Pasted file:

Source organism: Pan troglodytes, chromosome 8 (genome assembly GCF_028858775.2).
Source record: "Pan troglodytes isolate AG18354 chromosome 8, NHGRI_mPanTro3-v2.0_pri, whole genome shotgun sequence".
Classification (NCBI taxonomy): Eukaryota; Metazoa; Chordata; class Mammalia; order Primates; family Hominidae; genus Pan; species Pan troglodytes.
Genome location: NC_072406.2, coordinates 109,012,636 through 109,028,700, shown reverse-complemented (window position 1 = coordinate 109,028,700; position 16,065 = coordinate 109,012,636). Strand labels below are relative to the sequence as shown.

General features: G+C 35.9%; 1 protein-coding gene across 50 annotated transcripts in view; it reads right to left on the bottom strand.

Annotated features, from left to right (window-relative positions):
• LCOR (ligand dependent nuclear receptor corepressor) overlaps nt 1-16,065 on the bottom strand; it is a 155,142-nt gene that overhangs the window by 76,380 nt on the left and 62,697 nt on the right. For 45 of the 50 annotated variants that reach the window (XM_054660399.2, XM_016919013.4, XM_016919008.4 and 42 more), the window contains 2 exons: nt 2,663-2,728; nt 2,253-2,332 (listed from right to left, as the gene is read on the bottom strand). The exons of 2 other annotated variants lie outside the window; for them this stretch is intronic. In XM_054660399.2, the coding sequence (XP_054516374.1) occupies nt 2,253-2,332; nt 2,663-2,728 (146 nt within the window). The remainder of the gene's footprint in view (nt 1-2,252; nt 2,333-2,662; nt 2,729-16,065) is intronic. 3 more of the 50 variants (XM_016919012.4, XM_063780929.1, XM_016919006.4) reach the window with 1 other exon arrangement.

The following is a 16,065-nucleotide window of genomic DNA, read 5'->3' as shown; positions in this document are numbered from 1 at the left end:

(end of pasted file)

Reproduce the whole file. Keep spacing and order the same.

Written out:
Source organism: Pan troglodytes, chromosome 8 (genome assembly GCF_028858775.2).
Source record: "Pan troglodytes isolate AG18354 chromosome 8, NHGRI_mPanTro3-v2.0_pri, whole genome shotgun sequence".
Classification (NCBI taxonomy): Eukaryota; Metazoa; Chordata; class Mammalia; order Primates; family Hominidae; genus Pan; species Pan troglodytes.
Genome location: NC_072406.2, coordinates 109,012,636 through 109,028,700, shown reverse-complemented (window position 1 = coordinate 109,028,700; position 16,065 = coordinate 109,012,636). Strand labels below are relative to the sequence as shown.

General features: G+C 35.9%; 1 protein-coding gene across 50 annotated transcripts in view; it reads right to left on the bottom strand.

Annotated features, from left to right (window-relative positions):
• LCOR (ligand dependent nuclear receptor corepressor) overlaps nt 1-16,065 on the bottom strand; it is a 155,142-nt gene that overhangs the window by 76,380 nt on the left and 62,697 nt on the right. For 45 of the 50 annotated variants that reach the window (XM_054660399.2, XM_016919013.4, XM_016919008.4 and 42 more), the window contains 2 exons: nt 2,663-2,728; nt 2,253-2,332 (listed from right to left, as the gene is read on the bottom strand). The exons of 2 other annotated variants lie outside the window; for them this stretch is intronic. In XM_054660399.2, the coding sequence (XP_054516374.1) occupies nt 2,253-2,332; nt 2,663-2,728 (146 nt within the window). The remainder of the gene's footprint in view (nt 1-2,252; nt 2,333-2,662; nt 2,729-16,065) is intronic. 3 more of the 50 variants (XM_016919012.4, XM_063780929.1, XM_016919006.4) reach the window with 1 other exon arrangement.

The following is a 16,065-nucleotide window of genomic DNA, read 5'->3' as shown; positions in this document are numbered from 1 at the left end: